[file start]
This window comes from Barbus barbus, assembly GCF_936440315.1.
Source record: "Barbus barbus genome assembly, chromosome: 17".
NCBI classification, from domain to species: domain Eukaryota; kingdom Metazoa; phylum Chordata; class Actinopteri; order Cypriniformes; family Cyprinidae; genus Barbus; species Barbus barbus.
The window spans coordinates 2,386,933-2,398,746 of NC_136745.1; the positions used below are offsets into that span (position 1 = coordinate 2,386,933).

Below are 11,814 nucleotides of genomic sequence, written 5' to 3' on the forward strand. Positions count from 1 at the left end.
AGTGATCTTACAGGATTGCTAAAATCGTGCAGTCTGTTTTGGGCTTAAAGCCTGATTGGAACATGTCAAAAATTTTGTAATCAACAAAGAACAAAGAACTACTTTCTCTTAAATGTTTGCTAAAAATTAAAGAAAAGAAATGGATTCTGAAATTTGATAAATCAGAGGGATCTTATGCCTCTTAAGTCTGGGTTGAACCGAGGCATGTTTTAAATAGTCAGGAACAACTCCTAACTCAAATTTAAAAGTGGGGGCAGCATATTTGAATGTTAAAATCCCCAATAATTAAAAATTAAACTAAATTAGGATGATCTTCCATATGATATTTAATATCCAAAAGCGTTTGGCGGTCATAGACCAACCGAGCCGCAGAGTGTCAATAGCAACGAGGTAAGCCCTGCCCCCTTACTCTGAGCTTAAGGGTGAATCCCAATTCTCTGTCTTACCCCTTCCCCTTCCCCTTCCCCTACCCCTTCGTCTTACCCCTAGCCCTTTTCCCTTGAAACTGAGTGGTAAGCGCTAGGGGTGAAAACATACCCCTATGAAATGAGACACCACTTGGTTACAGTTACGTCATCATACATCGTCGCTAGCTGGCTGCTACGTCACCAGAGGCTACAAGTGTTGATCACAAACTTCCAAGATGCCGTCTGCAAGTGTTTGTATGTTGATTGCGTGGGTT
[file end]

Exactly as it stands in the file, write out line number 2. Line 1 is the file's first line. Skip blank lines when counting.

Source record: "Barbus barbus genome assembly, chromosome: 17".